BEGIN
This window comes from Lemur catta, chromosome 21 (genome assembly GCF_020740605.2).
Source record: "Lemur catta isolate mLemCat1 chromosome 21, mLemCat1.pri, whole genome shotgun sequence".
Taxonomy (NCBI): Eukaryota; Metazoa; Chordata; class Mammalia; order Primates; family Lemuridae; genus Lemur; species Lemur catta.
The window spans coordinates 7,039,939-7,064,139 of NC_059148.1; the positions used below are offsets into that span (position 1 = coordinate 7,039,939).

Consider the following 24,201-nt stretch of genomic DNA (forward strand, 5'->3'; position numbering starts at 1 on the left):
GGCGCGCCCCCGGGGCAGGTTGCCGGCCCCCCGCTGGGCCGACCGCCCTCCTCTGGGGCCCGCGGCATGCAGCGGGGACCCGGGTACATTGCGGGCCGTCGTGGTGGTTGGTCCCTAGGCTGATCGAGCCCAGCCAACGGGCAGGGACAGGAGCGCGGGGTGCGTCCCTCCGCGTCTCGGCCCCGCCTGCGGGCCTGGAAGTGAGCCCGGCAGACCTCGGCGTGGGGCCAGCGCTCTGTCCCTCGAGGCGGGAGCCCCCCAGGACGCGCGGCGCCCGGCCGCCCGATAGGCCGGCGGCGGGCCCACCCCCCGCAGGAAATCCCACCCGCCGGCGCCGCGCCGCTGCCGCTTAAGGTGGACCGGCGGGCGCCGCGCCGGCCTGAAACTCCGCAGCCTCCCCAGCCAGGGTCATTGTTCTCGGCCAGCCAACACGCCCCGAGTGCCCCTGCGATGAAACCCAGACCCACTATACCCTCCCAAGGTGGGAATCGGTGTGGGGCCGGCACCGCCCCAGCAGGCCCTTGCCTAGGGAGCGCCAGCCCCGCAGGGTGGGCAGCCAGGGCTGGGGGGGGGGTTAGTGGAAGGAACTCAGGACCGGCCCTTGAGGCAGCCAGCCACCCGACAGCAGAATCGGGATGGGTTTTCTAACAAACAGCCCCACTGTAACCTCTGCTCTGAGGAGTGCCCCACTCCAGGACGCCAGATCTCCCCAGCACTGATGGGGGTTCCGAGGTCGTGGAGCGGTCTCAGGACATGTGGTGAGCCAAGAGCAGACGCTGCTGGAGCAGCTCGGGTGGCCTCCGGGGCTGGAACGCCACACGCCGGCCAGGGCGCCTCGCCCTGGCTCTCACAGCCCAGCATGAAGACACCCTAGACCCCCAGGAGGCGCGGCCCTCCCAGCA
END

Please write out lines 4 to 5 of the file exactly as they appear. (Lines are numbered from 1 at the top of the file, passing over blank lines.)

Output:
The window spans coordinates 7,039,939-7,064,139 of NC_059148.1; the positions used below are offsets into that span (position 1 = coordinate 7,039,939).

Consider the following 24,201-nt stretch of genomic DNA (forward strand, 5'->3'; position numbering starts at 1 on the left):